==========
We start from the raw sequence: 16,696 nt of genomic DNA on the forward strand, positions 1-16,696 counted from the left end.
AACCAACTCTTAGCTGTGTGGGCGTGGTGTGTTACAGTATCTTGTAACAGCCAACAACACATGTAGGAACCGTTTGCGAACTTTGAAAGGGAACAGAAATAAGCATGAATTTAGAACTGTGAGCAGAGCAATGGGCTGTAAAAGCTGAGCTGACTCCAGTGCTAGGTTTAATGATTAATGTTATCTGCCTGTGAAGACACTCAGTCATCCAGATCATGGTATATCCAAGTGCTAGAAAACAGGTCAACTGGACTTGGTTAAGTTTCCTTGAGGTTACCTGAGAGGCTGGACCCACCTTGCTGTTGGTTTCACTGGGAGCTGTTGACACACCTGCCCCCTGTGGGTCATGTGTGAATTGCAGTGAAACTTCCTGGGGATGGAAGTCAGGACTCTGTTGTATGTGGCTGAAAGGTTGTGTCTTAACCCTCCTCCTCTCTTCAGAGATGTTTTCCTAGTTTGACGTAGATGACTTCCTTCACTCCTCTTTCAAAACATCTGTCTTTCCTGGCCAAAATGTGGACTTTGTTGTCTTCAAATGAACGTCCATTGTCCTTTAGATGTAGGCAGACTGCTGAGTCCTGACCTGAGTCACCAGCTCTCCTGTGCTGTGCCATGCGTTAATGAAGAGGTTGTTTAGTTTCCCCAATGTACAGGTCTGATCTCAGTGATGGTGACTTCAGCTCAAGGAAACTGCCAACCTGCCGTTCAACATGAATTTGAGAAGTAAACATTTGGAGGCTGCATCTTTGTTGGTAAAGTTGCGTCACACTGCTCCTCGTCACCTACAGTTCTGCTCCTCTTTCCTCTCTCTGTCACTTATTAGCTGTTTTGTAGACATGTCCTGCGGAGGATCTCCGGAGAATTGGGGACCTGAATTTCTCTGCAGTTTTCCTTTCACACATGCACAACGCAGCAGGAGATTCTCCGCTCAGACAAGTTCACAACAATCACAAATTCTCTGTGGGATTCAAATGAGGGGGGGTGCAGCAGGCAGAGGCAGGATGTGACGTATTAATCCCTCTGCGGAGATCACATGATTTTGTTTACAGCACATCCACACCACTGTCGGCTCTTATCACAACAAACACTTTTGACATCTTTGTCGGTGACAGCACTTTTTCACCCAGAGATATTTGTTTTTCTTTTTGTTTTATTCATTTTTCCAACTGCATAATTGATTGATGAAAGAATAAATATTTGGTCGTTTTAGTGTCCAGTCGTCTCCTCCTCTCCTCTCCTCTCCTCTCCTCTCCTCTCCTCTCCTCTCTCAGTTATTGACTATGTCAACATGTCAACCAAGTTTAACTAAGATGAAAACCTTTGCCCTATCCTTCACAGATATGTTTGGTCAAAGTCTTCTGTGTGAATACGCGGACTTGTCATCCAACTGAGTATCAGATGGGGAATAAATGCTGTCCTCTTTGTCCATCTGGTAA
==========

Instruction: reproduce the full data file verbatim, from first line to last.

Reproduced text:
We start from the raw sequence: 16,696 nt of genomic DNA on the forward strand, positions 1-16,696 counted from the left end.
AACCAACTCTTAGCTGTGTGGGCGTGGTGTGTTACAGTATCTTGTAACAGCCAACAACACATGTAGGAACCGTTTGCGAACTTTGAAAGGGAACAGAAATAAGCATGAATTTAGAACTGTGAGCAGAGCAATGGGCTGTAAAAGCTGAGCTGACTCCAGTGCTAGGTTTAATGATTAATGTTATCTGCCTGTGAAGACACTCAGTCATCCAGATCATGGTATATCCAAGTGCTAGAAAACAGGTCAACTGGACTTGGTTAAGTTTCCTTGAGGTTACCTGAGAGGCTGGACCCACCTTGCTGTTGGTTTCACTGGGAGCTGTTGACACACCTGCCCCCTGTGGGTCATGTGTGAATTGCAGTGAAACTTCCTGGGGATGGAAGTCAGGACTCTGTTGTATGTGGCTGAAAGGTTGTGTCTTAACCCTCCTCCTCTCTTCAGAGATGTTTTCCTAGTTTGACGTAGATGACTTCCTTCACTCCTCTTTCAAAACATCTGTCTTTCCTGGCCAAAATGTGGACTTTGTTGTCTTCAAATGAACGTCCATTGTCCTTTAGATGTAGGCAGACTGCTGAGTCCTGACCTGAGTCACCAGCTCTCCTGTGCTGTGCCATGCGTTAATGAAGAGGTTGTTTAGTTTCCCCAATGTACAGGTCTGATCTCAGTGATGGTGACTTCAGCTCAAGGAAACTGCCAACCTGCCGTTCAACATGAATTTGAGAAGTAAACATTTGGAGGCTGCATCTTTGTTGGTAAAGTTGCGTCACACTGCTCCTCGTCACCTACAGTTCTGCTCCTCTTTCCTCTCTCTGTCACTTATTAGCTGTTTTGTAGACATGTCCTGCGGAGGATCTCCGGAGAATTGGGGACCTGAATTTCTCTGCAGTTTTCCTTTCACACATGCACAACGCAGCAGGAGATTCTCCGCTCAGACAAGTTCACAACAATCACAAATTCTCTGTGGGATTCAAATGAGGGGGGGTGCAGCAGGCAGAGGCAGGATGTGACGTATTAATCCCTCTGCGGAGATCACATGATTTTGTTTACAGCACATCCACACCACTGTCGGCTCTTATCACAACAAACACTTTTGACATCTTTGTCGGTGACAGCACTTTTTCACCCAGAGATATTTGTTTTTCTTTTTGTTTTATTCATTTTTCCAACTGCATAATTGATTGATGAAAGAATAAATATTTGGTCGTTTTAGTGTCCAGTCGTCTCCTCCTCTCCTCTCCTCTCCTCTCCTCTCCTCTCCTCTCCTCTCTCAGTTATTGACTATGTCAACATGTCAACCAAGTTTAACTAAGATGAAAACCTTTGCCCTATCCTTCACAGATATGTTTGGTCAAAGTCTTCTGTGTGAATACGCGGACTTGTCATCCAACTGAGTATCAGATGGGGAATAAATGCTGTCCTCTTTGTCCATCTGGTAA